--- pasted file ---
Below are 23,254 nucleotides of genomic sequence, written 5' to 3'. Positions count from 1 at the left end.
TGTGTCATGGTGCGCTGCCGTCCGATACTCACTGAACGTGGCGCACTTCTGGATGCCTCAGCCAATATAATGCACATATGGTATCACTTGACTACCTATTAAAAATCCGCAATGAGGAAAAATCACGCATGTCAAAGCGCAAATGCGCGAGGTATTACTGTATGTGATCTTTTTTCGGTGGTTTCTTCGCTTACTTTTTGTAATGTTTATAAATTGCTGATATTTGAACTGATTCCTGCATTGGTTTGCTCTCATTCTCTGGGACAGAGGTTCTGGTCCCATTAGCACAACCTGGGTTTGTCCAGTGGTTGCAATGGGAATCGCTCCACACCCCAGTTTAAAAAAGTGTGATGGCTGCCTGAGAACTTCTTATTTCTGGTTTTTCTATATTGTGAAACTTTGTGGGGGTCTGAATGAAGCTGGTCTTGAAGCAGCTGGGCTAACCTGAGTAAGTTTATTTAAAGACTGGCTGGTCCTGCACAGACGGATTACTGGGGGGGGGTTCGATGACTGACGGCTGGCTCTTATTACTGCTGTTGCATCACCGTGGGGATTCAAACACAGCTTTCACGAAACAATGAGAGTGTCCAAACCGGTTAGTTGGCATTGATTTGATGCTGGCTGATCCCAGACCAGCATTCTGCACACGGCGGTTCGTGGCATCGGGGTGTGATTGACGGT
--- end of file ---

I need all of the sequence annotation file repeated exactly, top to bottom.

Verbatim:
Below are 23,254 nucleotides of genomic sequence, written 5' to 3'. Positions count from 1 at the left end.
TGTGTCATGGTGCGCTGCCGTCCGATACTCACTGAACGTGGCGCACTTCTGGATGCCTCAGCCAATATAATGCACATATGGTATCACTTGACTACCTATTAAAAATCCGCAATGAGGAAAAATCACGCATGTCAAAGCGCAAATGCGCGAGGTATTACTGTATGTGATCTTTTTTCGGTGGTTTCTTCGCTTACTTTTTGTAATGTTTATAAATTGCTGATATTTGAACTGATTCCTGCATTGGTTTGCTCTCATTCTCTGGGACAGAGGTTCTGGTCCCATTAGCACAACCTGGGTTTGTCCAGTGGTTGCAATGGGAATCGCTCCACACCCCAGTTTAAAAAAGTGTGATGGCTGCCTGAGAACTTCTTATTTCTGGTTTTTCTATATTGTGAAACTTTGTGGGGGTCTGAATGAAGCTGGTCTTGAAGCAGCTGGGCTAACCTGAGTAAGTTTATTTAAAGACTGGCTGGTCCTGCACAGACGGATTACTGGGGGGGGGTTCGATGACTGACGGCTGGCTCTTATTACTGCTGTTGCATCACCGTGGGGATTCAAACACAGCTTTCACGAAACAATGAGAGTGTCCAAACCGGTTAGTTGGCATTGATTTGATGCTGGCTGATCCCAGACCAGCATTCTGCACACGGCGGTTCGTGGCATCGGGGTGTGATTGACGGT